Huawei founder and CEO Ren Zhengfei said this week that his firm is “open” to selling its 5G chips to Apple, which has been badly burned by its reliance on slow-moving Intel.
UPDATE: Huawei may be open to working with Apple, but the firm has since admitted that it has not yet discussed doing so with consumer electronics giant. —Paul
The revelation came as part of an interview with CNBC.
“When I look back at how Huawei developed in the telecom market, we actually made some missteps,” Mr. Ren admitted during the interview. “We set prices based on our costs, which were relatively low … [and] made it hard for Western companies to compete with us. We have reflected on this a lot. We have raised our prices, and now many people think Huawei is expensive. With higher prices, we have started earning more. But we will not distribute this extra money to our employees or shareholders. Instead, we will use it to fund universities and scientists for their research and explorations into the future. This way, we will be able to make world-leading products.”
When asked whether he would consider selling Huawei’s intellectual property to companies like Apple for the first time, Ren said yes.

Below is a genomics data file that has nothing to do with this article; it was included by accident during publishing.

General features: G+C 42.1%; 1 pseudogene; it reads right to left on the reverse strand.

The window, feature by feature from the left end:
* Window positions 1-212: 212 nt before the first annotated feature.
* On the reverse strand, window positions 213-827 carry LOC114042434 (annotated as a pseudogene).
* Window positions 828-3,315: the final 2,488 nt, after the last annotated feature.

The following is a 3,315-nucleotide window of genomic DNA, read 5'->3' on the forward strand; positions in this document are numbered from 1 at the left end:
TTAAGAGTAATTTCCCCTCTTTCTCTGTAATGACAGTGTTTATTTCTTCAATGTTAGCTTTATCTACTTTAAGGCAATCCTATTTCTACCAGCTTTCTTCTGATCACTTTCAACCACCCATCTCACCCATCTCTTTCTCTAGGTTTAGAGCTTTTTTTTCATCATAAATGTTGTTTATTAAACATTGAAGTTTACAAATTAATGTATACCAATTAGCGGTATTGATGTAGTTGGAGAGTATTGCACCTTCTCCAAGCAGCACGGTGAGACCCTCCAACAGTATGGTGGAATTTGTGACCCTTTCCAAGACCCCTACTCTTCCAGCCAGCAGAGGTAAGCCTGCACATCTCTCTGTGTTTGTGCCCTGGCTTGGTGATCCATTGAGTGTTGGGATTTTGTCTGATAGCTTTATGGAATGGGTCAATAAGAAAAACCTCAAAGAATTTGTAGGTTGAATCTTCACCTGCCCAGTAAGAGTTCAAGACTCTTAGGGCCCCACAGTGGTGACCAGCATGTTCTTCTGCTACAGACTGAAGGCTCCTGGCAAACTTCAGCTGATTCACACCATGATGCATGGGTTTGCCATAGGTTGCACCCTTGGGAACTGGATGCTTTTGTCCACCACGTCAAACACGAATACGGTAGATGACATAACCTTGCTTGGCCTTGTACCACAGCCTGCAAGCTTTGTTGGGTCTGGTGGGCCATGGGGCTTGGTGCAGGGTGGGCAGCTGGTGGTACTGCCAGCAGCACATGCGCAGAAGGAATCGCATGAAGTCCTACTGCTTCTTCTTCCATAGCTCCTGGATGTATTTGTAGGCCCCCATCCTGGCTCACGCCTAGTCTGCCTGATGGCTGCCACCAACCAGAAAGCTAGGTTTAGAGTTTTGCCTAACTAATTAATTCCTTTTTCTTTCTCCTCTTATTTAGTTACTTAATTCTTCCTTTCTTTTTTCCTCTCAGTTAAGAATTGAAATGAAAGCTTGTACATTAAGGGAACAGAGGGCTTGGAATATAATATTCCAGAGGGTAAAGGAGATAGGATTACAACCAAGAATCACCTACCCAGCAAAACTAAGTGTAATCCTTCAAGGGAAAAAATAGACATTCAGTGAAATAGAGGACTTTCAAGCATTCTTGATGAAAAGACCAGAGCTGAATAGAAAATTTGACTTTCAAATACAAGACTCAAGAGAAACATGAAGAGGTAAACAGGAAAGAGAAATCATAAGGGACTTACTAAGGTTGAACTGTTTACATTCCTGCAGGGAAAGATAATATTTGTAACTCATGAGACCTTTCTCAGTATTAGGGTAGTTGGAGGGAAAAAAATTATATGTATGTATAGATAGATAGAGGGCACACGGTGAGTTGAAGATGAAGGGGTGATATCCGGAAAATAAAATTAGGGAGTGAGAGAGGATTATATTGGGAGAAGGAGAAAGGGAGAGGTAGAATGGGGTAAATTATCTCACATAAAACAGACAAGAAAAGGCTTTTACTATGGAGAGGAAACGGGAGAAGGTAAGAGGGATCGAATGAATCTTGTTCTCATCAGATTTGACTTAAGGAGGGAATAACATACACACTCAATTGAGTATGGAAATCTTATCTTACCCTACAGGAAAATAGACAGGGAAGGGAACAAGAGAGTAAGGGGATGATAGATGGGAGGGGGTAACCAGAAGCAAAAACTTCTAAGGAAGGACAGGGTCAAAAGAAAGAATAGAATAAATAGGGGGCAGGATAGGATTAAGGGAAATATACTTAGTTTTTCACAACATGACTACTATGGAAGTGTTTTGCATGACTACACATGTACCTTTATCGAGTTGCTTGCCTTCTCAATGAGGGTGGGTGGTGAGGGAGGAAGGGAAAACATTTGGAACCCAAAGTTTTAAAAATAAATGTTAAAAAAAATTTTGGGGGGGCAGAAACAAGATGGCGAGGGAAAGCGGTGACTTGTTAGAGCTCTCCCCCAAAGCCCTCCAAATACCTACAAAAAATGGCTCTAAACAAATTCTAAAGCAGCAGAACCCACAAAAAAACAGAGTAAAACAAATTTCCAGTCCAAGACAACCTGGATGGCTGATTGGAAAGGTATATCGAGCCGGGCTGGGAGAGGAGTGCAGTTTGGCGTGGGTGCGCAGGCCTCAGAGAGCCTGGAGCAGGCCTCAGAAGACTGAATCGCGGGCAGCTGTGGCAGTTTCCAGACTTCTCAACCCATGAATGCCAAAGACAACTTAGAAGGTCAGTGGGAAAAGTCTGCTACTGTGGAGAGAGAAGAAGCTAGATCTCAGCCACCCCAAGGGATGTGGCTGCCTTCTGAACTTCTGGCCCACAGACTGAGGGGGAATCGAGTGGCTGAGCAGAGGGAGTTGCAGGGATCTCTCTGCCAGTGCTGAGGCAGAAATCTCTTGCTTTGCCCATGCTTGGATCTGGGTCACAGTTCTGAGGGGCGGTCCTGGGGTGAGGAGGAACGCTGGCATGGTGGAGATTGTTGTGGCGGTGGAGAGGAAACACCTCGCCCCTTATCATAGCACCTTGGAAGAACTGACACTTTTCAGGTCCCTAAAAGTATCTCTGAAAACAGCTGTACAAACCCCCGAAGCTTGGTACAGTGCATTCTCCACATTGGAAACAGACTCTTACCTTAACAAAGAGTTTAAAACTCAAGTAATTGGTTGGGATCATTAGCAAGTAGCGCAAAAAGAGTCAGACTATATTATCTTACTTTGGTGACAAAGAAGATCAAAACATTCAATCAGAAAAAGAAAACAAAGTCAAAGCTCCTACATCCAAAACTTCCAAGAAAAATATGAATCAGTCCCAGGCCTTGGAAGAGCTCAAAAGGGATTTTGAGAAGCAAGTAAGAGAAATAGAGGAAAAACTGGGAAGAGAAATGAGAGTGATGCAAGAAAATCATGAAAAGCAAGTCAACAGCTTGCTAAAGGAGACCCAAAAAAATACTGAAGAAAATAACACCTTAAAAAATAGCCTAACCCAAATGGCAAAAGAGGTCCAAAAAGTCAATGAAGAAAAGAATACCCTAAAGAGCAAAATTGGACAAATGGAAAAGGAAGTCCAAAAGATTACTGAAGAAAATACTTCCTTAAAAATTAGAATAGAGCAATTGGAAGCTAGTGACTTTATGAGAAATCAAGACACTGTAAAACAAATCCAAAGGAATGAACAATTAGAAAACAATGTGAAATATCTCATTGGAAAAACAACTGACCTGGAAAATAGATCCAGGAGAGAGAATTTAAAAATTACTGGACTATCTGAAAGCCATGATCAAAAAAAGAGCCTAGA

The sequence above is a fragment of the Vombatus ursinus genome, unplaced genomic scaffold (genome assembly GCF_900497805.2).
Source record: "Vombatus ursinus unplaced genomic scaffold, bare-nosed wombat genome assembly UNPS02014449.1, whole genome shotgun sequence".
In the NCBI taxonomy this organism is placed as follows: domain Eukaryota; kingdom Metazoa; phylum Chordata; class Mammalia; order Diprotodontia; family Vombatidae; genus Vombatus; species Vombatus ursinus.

“We are open to Apple in this regard,” he said.
“I think Mr. Jobs was a great man,” Mr. Ren said, referring to Apple’s co-founder and former CEO. “Apple is also a great company. It’s always pushed to make the market bigger, not smaller. With an umbrella, Apple sells at high prices and maintains high quality. It has grown the market, enabling many other companies to survive.”
Ren seems a bit obsessed with Mr. Jobs, frankly.
“Mr. Jobs was great not because he created Apple, but because he created an era, the mobile internet era. Saying that he was great is an understatement. I think he was super-great.”
Regardless, the overture from Huawei is nicely-timed, given Apple’s issues getting high-quality modems for its iPhones. Apple likes to play two suppliers against each other, but when it was using modems from both Qualcomm and Intel, it had to slow down the former’s so that every iPhone worked similarly. But thanks to Apple’s legal spat with Qualcomm, that company is no longer a supplier. And Intel’s 5G chipsets have slipped from late 2019 to late 2020.
Of course, a Huawei partnership would be problematic for Apple, too, given the U.S. government’s current stance on the firm and on China. So it’s possible that Apple would only be able to sell Huawei-powered iPhones outside of the U.S.
Then there’s the little issue of Huawei’s market dominance. Huawei overtook Apple as the world’s second-largest maker of smartphones last year and it is expected to become the world’s biggest smartphone maker in 2019 or 2020. It’s unclear whether Apple would want to partner with such a firm, though Apple does partner at times with Samsung, another technology giant with which it has had various legal issues.